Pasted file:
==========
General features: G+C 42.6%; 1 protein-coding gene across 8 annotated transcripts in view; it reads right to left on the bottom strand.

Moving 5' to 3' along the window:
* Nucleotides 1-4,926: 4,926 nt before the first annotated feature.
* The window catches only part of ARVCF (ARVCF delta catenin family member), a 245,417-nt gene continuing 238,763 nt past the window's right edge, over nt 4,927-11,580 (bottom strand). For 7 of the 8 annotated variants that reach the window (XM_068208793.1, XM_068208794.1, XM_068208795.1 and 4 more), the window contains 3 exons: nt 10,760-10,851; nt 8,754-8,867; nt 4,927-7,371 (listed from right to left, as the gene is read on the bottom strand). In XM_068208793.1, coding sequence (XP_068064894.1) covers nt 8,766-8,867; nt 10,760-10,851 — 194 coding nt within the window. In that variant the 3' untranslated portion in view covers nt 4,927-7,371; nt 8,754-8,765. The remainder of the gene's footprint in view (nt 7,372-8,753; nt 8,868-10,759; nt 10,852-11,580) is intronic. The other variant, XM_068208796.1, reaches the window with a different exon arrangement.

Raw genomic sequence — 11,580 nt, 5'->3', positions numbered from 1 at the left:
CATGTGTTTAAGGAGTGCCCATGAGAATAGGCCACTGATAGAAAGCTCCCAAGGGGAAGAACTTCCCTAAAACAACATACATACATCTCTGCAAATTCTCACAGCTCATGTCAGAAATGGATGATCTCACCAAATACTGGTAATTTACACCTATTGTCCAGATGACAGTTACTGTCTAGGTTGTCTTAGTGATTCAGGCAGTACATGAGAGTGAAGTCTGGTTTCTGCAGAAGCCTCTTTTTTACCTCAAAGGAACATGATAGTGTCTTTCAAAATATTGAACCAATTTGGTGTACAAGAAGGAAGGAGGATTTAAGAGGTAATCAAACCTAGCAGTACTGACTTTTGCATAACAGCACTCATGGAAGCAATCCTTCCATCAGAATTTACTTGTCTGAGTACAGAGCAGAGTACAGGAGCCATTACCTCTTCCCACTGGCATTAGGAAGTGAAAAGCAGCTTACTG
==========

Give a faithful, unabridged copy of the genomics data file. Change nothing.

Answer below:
General features: G+C 42.6%; 1 protein-coding gene across 8 annotated transcripts in view; it reads right to left on the bottom strand.

Moving 5' to 3' along the window:
* Nucleotides 1-4,926: 4,926 nt before the first annotated feature.
* The window catches only part of ARVCF (ARVCF delta catenin family member), a 245,417-nt gene continuing 238,763 nt past the window's right edge, over nt 4,927-11,580 (bottom strand). For 7 of the 8 annotated variants that reach the window (XM_068208793.1, XM_068208794.1, XM_068208795.1 and 4 more), the window contains 3 exons: nt 10,760-10,851; nt 8,754-8,867; nt 4,927-7,371 (listed from right to left, as the gene is read on the bottom strand). In XM_068208793.1, coding sequence (XP_068064894.1) covers nt 8,766-8,867; nt 10,760-10,851 — 194 coding nt within the window. In that variant the 3' untranslated portion in view covers nt 4,927-7,371; nt 8,754-8,765. The remainder of the gene's footprint in view (nt 7,372-8,753; nt 8,868-10,759; nt 10,852-11,580) is intronic. The other variant, XM_068208796.1, reaches the window with a different exon arrangement.

Raw genomic sequence — 11,580 nt, 5'->3', positions numbered from 1 at the left:
CATGTGTTTAAGGAGTGCCCATGAGAATAGGCCACTGATAGAAAGCTCCCAAGGGGAAGAACTTCCCTAAAACAACATACATACATCTCTGCAAATTCTCACAGCTCATGTCAGAAATGGATGATCTCACCAAATACTGGTAATTTACACCTATTGTCCAGATGACAGTTACTGTCTAGGTTGTCTTAGTGATTCAGGCAGTACATGAGAGTGAAGTCTGGTTTCTGCAGAAGCCTCTTTTTTACCTCAAAGGAACATGATAGTGTCTTTCAAAATATTGAACCAATTTGGTGTACAAGAAGGAAGGAGGATTTAAGAGGTAATCAAACCTAGCAGTACTGACTTTTGCATAACAGCACTCATGGAAGCAATCCTTCCATCAGAATTTACTTGTCTGAGTACAGAGCAGAGTACAGGAGCCATTACCTCTTCCCACTGGCATTAGGAAGTGAAAAGCAGCTTACTG